American Skin Association Names David Norris, MD, President


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David Norris, MD

David Norris, MD

David Norris, MD, Chairman of the Department of Dermatology at the University of Colorado School of Medicine, has become the new President of the American Skin Association (ASA). Dr. Norris will be taking over for Philip Prioleau, MD, who has held the position since 2014. Prior to Dr. Prioleau’s tenure, the position of President was held by ASA Founder Dr. George W. Hambrick, Jr, MD, for over 25 years.

Dr. Norris has been on the faculty of the University of Colorado for 39 years and has supervised 25 trainees, many of whom have entered academic careers. Dr. Norris has been continuously funded by the National Institutes of Health since 1980. He is Director of the National Institute of Arthritis and Musculoskeletal and Skin Diseases (NIAMS)–funded P30 Skin Diseases Research Core Center at the University of Colorado Denver and is Co-Director, with Dennis Roop, PhD, of the NIAMS T32 training grant, which has been funded for 34 years. This NIAMS-supported Research Center is a consortium of 49 investigators. For 12 years, Dr. Norris has also been funded by a Department of Veterans Affairs Merit Award to study drug combinations that target melanoma by overcoming antiapoptotic defenses, especially in melanoma-initiating cells.

Dr. Norris has been a part of the American Skin Association since 1997, serving on its Board of Directors and as the Chair of its Medical Advisory Committee, which is composed of leading physicians and scientists. Dr. Norris has overseen the committee’s annual grant review and award process. Under his leadership, the program has supported the work of investigators ranging from gifted young researchers in the earliest phases of their careers to recognized leaders in the field. The program also supports medical students committing themselves to the study of melanoma and nonmelanoma skin cancer.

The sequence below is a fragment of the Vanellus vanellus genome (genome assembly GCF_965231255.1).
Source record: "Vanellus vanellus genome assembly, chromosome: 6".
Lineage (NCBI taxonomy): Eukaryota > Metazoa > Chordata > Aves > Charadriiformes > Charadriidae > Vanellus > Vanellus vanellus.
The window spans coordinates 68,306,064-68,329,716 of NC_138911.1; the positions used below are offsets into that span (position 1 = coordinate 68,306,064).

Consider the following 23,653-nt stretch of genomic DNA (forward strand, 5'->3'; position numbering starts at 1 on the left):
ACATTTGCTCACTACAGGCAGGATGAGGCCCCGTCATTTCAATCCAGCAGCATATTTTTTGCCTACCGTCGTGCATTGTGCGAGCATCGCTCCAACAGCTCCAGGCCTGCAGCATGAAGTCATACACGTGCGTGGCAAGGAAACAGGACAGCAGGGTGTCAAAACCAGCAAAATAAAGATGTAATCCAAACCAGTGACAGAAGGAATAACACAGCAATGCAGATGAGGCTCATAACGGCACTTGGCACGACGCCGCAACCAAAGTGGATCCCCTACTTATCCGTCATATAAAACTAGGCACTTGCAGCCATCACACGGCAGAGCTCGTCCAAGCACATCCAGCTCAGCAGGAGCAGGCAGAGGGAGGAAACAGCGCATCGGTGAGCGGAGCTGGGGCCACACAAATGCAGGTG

Research Interests and Positions

Dr. Norris is an internationally renowned investigator in cutaneous immunology, cell biology, and melanoma research. He began his research career studying mechanisms of cell death in photosensitive lupus and vitiligo and made seminal discoveries regarding the role of ultraviolet light in inducing translocation of autoantigens to the plasma membrane in keratinocytes in photosensitive lupus. His interest in immune mechanisms in vitiligo led to many years of research in pigment cell biology, which eventually developed into studies of the resistance of melanocytes and melanoma to apoptosis. His current research focuses on the network of antiapoptotic defenses in the skin, how these defenses can be maintained in inflammatory and immunologic diseases, and how they can be overcome in cancers such as basal cell carcinoma and melanoma.

Dr. Norris has held many positions in academic dermatology. He was Editor of the Journal of Investigative Dermatology and served on the Board of Directors of the Society for Investigative Dermatology and as President of the Society from 1998 to 1999. He was a member of the Board of Directors for the Melanoma Research Foundation. Dr. Norris is Chairman of the Medical and Scientific Review Committee of the National Psoriasis Foundation, Past Chairman of the Scientific Advisory Council of the National Alopecia Areata Foundation, and Chairman of the Medical Advisory Committee of the American Skin Association. ■


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